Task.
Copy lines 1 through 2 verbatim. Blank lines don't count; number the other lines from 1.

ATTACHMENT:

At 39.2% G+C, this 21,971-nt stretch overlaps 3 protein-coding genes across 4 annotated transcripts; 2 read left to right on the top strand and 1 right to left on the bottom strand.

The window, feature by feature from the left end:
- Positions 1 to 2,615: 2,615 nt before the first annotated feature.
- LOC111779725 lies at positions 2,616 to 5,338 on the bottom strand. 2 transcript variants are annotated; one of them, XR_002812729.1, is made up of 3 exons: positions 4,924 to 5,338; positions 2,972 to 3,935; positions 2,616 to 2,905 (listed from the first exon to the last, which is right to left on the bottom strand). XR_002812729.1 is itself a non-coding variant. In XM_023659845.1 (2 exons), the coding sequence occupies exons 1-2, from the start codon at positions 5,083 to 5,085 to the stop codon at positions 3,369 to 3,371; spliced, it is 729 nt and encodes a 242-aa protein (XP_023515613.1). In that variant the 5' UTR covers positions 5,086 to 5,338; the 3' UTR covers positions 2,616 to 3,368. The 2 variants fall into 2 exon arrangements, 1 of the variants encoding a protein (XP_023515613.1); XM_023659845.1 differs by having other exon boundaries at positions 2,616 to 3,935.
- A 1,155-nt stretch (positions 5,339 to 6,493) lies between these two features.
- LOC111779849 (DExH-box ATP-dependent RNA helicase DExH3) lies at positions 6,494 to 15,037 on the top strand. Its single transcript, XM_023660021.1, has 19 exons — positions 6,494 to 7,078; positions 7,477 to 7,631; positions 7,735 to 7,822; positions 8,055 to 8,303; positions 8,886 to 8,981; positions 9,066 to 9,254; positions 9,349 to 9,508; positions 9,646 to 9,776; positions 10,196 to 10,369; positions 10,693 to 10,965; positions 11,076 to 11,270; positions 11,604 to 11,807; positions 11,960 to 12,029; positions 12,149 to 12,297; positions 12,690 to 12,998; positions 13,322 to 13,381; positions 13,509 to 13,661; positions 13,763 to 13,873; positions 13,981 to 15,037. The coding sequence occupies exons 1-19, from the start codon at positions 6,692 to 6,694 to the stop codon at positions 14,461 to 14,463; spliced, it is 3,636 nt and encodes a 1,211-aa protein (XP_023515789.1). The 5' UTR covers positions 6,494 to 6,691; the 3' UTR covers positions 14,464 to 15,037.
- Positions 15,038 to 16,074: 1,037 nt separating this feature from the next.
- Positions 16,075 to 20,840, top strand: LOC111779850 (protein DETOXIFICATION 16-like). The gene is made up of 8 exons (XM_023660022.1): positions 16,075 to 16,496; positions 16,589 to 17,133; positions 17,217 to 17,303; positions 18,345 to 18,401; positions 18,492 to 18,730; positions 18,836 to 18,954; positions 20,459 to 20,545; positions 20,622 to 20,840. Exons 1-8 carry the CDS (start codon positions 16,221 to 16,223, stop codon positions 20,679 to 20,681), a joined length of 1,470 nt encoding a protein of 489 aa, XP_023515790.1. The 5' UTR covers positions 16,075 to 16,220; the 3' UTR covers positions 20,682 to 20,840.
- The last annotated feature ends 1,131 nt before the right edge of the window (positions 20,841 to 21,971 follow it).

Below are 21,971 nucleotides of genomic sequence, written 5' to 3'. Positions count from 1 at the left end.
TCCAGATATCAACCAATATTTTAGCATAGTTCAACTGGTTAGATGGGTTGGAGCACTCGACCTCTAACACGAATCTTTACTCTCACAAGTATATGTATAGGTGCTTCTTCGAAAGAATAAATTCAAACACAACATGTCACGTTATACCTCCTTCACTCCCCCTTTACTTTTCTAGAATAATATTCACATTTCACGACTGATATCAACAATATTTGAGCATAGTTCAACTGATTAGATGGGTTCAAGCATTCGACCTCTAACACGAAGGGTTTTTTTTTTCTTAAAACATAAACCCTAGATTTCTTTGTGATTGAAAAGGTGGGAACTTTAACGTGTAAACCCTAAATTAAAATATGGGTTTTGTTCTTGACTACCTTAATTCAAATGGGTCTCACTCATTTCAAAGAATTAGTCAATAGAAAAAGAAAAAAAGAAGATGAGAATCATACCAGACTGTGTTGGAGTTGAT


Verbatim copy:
At 39.2% G+C, this 21,971-nt stretch overlaps 3 protein-coding genes across 4 annotated transcripts; 2 read left to right on the top strand and 1 right to left on the bottom strand.

The window, feature by feature from the left end: